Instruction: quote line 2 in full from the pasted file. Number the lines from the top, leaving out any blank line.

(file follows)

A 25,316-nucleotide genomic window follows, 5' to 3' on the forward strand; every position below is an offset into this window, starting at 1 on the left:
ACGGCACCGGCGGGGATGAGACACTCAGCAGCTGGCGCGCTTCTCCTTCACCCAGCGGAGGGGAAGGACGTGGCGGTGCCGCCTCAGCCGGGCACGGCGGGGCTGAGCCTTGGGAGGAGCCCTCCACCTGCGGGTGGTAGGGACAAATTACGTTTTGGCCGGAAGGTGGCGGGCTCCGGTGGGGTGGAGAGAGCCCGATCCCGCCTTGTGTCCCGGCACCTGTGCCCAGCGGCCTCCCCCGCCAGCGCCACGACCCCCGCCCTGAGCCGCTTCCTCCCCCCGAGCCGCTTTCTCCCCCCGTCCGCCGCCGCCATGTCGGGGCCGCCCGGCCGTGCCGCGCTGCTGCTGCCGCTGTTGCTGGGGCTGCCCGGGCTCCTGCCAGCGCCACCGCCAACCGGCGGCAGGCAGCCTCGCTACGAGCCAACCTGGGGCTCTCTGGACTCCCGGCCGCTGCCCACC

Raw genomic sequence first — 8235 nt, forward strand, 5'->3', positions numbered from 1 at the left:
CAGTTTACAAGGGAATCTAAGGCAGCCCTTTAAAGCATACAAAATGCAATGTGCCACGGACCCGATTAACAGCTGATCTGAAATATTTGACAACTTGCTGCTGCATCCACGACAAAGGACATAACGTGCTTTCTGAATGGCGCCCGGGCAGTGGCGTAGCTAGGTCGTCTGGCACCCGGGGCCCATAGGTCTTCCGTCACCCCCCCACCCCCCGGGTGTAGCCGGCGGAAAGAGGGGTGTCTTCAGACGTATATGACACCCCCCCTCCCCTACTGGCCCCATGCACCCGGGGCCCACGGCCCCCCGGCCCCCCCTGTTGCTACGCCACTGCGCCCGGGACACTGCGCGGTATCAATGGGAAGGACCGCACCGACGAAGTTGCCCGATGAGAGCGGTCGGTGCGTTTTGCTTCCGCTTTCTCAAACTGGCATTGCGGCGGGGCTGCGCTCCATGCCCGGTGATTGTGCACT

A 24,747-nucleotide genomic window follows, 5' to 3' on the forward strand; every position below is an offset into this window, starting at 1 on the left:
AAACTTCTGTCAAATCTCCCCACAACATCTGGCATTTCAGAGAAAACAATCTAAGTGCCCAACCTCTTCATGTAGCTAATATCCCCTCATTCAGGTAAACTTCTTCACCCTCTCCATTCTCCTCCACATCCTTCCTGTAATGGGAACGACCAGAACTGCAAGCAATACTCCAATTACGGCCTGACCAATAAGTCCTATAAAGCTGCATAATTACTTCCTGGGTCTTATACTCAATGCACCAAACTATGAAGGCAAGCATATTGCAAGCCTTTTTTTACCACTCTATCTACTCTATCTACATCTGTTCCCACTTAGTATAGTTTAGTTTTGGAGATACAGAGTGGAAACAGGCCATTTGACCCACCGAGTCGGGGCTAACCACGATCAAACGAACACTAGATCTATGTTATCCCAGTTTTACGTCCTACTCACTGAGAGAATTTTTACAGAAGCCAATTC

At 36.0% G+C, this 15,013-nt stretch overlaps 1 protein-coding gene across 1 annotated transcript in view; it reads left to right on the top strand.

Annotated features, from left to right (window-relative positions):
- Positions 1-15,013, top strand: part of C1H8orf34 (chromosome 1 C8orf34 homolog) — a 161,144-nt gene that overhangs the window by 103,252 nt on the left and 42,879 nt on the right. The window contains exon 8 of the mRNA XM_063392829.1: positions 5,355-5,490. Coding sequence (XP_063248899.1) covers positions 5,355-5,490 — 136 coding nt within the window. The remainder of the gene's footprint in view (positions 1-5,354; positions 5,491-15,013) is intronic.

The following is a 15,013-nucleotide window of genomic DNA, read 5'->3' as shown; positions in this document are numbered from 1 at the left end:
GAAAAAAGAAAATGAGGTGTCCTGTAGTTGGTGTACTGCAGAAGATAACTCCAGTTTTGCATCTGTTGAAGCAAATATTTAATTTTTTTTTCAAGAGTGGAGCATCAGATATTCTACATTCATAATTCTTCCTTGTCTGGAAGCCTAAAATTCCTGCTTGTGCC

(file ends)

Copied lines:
ACGGCACCGGCGGGGATGAGACACTCAGCAGCTGGCGCGCTTCTCCTTCACCCAGCGGAGGGGAAGGACGTGGCGGTGCCGCCTCAGCCGGGCACGGCGGGGCTGAGCCTTGGGAGGAGCCCTCCACCTGCGGGTGGTAGGGACAAATTACGTTTTGGCCGGAAGGTGGCGGGCTCCGGTGGGGTGGAGAGAGCCCGATCCCGCCTTGTGTCCCGGCACCTGTGCCCAGCGGCCTCCCCCGCCAGCGCCACGACCCCCGCCCTGAGCCGCTTCCTCCCCCCGAGCCGCTTTCTCCCCCCGTCCGCCGCCGCCATGTCGGGGCCGCCCGGCCGTGCCGCGCTGCTGCTGCCGCTGTTGCTGGGGCTGCCCGGGCTCCTGCCAGCGCCACCGCCAACCGGCGGCAGGCAGCCTCGCTACGAGCCAACCTGGGGCTCTCTGGACTCCCGGCCGCTGCCCACC